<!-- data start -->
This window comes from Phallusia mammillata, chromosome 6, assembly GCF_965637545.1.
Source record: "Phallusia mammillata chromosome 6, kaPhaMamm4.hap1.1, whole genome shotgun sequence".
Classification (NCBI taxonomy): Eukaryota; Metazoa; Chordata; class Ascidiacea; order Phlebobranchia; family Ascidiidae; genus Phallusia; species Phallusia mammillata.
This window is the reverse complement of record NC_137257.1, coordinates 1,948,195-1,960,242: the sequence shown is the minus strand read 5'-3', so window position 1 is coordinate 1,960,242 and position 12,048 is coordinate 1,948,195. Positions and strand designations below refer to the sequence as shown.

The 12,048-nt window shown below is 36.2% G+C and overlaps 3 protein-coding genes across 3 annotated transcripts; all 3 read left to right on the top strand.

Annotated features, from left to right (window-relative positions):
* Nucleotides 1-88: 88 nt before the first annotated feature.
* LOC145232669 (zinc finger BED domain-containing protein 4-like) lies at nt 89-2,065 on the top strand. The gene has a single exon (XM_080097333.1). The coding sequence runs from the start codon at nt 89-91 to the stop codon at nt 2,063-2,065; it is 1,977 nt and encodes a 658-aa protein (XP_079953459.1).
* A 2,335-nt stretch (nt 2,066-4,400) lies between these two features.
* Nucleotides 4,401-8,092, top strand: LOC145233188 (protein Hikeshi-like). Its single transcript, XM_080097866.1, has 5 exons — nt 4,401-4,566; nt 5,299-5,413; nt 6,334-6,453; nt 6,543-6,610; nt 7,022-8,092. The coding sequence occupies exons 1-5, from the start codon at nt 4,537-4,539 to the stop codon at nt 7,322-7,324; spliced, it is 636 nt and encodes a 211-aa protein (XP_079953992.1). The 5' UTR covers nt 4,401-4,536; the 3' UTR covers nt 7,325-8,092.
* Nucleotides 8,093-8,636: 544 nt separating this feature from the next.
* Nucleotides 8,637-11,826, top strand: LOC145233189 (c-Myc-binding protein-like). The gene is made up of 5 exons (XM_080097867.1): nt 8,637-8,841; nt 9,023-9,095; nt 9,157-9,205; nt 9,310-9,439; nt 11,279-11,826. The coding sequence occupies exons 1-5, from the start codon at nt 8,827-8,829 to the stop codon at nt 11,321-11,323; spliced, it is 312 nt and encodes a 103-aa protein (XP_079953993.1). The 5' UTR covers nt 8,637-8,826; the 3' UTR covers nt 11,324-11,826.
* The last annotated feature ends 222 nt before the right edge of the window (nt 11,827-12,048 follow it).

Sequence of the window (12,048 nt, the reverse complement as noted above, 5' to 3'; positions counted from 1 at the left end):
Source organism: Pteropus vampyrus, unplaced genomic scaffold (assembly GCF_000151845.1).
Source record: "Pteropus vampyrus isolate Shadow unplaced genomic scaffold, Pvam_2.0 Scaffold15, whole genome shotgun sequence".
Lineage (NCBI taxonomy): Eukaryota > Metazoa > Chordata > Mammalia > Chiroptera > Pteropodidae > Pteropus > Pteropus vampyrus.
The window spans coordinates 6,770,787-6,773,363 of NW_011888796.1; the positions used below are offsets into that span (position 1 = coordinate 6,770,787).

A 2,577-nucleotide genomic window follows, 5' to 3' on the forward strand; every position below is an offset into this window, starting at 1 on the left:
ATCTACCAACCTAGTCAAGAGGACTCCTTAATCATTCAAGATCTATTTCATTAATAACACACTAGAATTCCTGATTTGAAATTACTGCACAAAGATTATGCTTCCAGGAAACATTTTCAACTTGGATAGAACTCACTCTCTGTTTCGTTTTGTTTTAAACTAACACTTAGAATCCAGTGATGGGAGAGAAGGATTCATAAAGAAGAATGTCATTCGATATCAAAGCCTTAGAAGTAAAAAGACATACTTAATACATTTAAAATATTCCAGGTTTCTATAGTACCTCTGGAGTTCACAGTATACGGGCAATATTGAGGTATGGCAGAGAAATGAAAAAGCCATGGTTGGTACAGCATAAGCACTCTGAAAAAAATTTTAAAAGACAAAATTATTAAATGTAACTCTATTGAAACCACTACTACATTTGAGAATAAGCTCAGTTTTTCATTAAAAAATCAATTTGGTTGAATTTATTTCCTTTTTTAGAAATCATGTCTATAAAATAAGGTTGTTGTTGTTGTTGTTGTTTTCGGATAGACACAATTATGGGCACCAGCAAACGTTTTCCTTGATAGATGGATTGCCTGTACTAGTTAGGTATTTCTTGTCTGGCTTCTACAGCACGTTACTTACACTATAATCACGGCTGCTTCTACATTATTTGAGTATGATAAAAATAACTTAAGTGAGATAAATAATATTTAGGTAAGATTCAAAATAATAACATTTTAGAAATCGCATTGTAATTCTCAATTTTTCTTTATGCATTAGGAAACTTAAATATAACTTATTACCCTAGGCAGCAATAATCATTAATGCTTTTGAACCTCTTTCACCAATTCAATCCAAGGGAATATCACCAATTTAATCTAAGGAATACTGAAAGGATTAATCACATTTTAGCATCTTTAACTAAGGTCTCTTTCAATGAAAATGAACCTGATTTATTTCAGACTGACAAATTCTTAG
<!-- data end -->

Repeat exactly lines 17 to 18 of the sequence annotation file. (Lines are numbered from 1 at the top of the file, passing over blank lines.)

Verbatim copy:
Lineage (NCBI taxonomy): Eukaryota > Metazoa > Chordata > Mammalia > Chiroptera > Pteropodidae > Pteropus > Pteropus vampyrus.
The window spans coordinates 6,770,787-6,773,363 of NW_011888796.1; the positions used below are offsets into that span (position 1 = coordinate 6,770,787).